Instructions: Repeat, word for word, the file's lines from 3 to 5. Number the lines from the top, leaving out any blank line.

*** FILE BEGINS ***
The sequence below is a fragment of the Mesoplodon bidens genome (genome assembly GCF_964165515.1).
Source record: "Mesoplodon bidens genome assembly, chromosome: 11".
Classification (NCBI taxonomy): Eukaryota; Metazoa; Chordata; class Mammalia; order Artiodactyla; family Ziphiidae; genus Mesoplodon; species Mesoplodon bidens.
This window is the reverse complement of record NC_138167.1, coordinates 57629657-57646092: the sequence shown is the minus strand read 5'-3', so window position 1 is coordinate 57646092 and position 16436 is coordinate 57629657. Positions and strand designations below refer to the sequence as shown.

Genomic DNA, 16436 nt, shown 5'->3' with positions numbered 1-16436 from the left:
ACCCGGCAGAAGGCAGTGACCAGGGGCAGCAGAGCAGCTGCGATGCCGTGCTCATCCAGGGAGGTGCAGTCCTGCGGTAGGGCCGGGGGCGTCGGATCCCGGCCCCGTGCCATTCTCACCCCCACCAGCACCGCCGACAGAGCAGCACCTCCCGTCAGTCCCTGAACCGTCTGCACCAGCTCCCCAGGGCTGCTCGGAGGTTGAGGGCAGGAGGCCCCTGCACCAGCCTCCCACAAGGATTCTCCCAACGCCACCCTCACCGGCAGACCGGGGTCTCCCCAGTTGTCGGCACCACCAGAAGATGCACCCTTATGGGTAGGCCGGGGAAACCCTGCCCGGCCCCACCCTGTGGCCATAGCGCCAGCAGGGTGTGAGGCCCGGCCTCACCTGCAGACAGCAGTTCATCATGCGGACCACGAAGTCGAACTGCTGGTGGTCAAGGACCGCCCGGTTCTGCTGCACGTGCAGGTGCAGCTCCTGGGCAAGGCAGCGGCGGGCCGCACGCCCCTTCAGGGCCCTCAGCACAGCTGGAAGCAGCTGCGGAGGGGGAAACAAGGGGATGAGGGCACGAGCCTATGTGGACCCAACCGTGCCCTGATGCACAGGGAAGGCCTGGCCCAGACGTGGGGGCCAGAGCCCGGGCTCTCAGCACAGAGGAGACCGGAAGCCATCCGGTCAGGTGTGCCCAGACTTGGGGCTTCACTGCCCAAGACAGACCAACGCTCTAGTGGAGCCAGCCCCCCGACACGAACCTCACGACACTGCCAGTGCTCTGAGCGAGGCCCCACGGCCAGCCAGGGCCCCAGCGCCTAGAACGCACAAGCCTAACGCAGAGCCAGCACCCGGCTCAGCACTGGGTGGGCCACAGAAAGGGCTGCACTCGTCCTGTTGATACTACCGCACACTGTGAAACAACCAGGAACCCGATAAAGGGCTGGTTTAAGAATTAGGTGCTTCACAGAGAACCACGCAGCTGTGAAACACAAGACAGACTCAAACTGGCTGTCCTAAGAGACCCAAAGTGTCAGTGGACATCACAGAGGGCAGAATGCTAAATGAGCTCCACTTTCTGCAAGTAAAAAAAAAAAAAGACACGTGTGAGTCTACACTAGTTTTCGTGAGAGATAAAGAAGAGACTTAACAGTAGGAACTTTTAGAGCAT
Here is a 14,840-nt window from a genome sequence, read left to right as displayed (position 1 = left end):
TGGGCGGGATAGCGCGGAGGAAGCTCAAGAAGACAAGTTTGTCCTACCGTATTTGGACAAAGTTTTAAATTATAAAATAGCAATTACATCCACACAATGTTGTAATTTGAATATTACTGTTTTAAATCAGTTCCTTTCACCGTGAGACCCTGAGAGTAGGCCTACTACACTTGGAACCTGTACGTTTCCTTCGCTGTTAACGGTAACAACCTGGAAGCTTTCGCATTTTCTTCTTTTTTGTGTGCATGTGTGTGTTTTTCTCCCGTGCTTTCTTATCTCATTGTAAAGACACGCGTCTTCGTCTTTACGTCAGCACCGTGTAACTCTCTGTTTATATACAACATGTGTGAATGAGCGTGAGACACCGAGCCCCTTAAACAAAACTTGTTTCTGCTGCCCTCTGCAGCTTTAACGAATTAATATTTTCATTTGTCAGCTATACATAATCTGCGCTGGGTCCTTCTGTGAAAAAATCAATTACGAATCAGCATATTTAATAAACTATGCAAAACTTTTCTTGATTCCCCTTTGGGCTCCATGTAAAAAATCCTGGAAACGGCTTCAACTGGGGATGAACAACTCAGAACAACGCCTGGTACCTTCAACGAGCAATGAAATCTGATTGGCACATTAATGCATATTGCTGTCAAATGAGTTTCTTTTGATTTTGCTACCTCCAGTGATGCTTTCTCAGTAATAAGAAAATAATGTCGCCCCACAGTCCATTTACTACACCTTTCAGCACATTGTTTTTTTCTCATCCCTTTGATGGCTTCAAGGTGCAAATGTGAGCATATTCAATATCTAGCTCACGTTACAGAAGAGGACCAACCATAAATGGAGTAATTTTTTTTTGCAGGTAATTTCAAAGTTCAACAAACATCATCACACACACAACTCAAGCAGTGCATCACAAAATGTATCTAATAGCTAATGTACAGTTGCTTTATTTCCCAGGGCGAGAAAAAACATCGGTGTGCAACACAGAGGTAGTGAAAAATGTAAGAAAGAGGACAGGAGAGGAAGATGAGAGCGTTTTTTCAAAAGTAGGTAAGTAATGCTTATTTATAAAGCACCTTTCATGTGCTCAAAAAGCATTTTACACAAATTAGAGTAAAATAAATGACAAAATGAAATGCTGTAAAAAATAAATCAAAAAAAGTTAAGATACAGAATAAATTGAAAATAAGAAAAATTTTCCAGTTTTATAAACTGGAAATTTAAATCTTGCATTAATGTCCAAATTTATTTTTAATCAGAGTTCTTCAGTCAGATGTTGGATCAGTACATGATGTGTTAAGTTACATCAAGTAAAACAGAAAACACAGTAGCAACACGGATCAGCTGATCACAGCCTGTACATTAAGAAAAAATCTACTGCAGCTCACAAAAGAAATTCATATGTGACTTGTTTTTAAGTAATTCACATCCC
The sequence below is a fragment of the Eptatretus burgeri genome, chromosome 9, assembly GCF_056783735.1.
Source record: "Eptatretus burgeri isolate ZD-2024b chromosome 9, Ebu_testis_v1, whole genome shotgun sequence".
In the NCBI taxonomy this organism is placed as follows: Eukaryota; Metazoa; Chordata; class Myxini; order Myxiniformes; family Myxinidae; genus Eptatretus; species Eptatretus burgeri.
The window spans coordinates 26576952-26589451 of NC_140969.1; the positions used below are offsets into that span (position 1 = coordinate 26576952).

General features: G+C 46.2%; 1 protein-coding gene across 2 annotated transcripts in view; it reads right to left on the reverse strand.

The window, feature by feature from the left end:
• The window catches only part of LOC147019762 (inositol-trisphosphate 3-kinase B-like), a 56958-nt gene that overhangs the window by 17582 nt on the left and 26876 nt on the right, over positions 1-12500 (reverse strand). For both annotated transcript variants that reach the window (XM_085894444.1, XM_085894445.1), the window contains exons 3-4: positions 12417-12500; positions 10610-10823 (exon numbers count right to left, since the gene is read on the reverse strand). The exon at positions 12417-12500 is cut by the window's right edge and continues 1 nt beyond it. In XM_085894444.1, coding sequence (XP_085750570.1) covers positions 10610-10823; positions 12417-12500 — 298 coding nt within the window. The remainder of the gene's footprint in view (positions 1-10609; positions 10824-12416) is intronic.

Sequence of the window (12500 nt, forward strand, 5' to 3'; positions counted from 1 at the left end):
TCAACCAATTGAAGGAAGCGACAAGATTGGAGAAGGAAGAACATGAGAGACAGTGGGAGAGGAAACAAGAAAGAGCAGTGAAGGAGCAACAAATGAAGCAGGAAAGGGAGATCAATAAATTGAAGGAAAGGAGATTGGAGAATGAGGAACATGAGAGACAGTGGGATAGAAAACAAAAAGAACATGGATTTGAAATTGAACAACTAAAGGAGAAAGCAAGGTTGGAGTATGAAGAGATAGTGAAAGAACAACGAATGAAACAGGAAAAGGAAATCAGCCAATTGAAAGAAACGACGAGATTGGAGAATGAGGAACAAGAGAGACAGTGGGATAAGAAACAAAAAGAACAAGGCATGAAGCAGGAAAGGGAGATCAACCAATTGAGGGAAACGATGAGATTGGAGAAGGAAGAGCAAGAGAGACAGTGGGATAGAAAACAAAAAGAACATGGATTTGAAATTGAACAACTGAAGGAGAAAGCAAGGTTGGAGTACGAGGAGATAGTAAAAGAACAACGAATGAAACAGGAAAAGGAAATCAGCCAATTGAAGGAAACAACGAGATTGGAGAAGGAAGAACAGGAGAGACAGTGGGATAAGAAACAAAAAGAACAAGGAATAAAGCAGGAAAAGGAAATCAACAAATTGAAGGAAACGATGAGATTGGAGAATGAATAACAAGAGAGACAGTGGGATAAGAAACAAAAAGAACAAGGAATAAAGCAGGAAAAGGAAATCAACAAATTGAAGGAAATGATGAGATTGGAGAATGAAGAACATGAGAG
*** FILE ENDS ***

Classification (NCBI taxonomy): Eukaryota; Metazoa; Chordata; class Mammalia; order Artiodactyla; family Ziphiidae; genus Mesoplodon; species Mesoplodon bidens.
This window is the reverse complement of record NC_138167.1, coordinates 57629657-57646092: the sequence shown is the minus strand read 5'-3', so window position 1 is coordinate 57646092 and position 16436 is coordinate 57629657. Positions and strand designations below refer to the sequence as shown.

Genomic DNA, 16436 nt, shown 5'->3' with positions numbered 1-16436 from the left: